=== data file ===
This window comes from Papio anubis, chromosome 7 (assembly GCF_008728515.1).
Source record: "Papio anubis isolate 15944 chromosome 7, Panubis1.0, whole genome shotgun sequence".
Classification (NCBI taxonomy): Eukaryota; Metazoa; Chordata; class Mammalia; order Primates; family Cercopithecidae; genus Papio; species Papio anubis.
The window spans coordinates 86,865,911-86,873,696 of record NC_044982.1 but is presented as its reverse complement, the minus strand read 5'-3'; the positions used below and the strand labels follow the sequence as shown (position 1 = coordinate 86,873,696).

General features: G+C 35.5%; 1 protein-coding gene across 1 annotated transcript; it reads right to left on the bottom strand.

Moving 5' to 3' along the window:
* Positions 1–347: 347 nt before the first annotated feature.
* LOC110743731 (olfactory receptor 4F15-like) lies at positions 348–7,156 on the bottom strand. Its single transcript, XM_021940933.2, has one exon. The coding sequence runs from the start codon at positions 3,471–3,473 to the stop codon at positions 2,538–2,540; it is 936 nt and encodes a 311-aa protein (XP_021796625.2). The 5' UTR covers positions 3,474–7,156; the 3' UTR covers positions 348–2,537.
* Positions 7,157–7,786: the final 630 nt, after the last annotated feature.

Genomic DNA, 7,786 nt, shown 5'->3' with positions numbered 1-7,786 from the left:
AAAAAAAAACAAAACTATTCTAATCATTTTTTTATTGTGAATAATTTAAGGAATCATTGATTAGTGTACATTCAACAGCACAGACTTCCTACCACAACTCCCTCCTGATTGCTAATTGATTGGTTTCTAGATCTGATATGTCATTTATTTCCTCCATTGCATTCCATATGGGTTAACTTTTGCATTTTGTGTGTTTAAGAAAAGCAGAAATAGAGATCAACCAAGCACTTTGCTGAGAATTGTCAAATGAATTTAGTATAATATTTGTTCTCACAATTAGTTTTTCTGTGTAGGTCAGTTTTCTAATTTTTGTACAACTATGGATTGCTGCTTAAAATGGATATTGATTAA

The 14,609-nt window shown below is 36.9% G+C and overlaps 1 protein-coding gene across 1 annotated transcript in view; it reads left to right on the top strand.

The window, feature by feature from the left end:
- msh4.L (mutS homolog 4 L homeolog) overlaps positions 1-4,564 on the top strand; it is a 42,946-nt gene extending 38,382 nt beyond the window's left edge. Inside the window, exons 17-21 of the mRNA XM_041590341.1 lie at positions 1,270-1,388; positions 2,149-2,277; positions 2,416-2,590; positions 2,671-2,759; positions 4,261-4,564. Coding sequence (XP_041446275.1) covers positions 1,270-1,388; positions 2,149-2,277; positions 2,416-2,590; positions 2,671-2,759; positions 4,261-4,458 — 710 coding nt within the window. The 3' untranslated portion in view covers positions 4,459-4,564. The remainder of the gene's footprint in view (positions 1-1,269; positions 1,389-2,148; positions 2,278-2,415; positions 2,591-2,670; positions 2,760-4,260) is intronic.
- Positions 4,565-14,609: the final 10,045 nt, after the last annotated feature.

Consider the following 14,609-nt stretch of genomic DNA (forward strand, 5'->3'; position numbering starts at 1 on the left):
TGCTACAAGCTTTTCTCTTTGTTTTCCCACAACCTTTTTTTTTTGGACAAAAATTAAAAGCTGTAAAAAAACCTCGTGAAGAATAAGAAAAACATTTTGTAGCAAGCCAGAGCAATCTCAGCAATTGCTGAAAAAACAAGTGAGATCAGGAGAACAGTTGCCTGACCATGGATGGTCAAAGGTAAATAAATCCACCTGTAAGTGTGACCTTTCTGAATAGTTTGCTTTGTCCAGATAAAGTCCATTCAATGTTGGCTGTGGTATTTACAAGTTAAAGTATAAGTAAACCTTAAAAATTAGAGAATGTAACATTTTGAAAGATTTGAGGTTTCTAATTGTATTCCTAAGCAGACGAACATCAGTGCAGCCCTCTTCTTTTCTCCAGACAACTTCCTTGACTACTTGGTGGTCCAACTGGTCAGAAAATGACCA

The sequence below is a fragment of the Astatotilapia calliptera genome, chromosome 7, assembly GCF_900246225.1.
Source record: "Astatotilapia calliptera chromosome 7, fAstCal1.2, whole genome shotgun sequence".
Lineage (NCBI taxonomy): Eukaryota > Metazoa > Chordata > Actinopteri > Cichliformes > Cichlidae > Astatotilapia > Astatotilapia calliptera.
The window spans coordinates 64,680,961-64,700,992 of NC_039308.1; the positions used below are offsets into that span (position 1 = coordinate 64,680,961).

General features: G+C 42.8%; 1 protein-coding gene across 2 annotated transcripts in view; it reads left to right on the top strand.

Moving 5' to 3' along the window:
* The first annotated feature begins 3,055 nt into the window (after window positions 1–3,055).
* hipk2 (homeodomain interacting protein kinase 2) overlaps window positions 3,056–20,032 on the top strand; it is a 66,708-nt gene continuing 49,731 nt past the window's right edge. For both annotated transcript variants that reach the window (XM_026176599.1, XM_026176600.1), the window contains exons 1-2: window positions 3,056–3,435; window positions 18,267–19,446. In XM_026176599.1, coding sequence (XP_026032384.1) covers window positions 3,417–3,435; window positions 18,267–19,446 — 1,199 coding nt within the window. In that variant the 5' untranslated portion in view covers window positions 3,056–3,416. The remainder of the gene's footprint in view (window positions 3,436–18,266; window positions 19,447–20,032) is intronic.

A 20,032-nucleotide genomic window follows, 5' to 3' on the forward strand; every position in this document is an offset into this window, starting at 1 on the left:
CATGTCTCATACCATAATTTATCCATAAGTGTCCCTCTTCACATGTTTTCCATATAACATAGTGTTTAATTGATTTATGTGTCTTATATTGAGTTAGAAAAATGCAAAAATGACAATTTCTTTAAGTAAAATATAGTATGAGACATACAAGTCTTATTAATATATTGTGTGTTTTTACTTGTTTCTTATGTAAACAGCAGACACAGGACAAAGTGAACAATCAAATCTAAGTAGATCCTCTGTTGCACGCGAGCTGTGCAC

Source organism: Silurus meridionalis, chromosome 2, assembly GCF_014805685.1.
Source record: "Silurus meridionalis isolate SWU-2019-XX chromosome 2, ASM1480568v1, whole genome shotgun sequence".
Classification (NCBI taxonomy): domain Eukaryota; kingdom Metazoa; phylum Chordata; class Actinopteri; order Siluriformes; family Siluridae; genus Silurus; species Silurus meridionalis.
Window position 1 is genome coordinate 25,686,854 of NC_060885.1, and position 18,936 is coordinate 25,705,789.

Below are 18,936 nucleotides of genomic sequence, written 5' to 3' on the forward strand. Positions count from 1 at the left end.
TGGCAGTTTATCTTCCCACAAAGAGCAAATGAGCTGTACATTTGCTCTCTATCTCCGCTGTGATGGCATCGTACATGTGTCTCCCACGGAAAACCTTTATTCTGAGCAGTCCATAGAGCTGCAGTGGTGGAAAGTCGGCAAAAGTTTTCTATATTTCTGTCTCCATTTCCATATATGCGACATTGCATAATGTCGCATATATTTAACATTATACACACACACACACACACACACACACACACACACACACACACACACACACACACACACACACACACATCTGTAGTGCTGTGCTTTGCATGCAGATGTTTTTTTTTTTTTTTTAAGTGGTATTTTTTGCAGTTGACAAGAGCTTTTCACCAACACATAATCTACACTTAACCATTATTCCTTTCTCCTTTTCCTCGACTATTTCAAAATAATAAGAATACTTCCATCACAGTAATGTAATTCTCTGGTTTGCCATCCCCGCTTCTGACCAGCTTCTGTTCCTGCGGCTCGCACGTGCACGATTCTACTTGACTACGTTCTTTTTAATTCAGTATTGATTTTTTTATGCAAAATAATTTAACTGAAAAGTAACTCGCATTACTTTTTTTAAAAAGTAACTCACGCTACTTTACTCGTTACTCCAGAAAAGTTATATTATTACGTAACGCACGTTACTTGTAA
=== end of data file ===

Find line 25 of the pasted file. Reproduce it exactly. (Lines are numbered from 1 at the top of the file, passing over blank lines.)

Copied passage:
* hipk2 (homeodomain interacting protein kinase 2) overlaps window positions 3,056–20,032 on the top strand; it is a 66,708-nt gene continuing 49,731 nt past the window's right edge. For both annotated transcript variants that reach the window (XM_026176599.1, XM_026176600.1), the window contains exons 1-2: window positions 3,056–3,435; window positions 18,267–19,446. In XM_026176599.1, coding sequence (XP_026032384.1) covers window positions 3,417–3,435; window positions 18,267–19,446 — 1,199 coding nt within the window. In that variant the 5' untranslated portion in view covers window positions 3,056–3,416. The remainder of the gene's footprint in view (window positions 3,436–18,266; window positions 19,447–20,032) is intronic.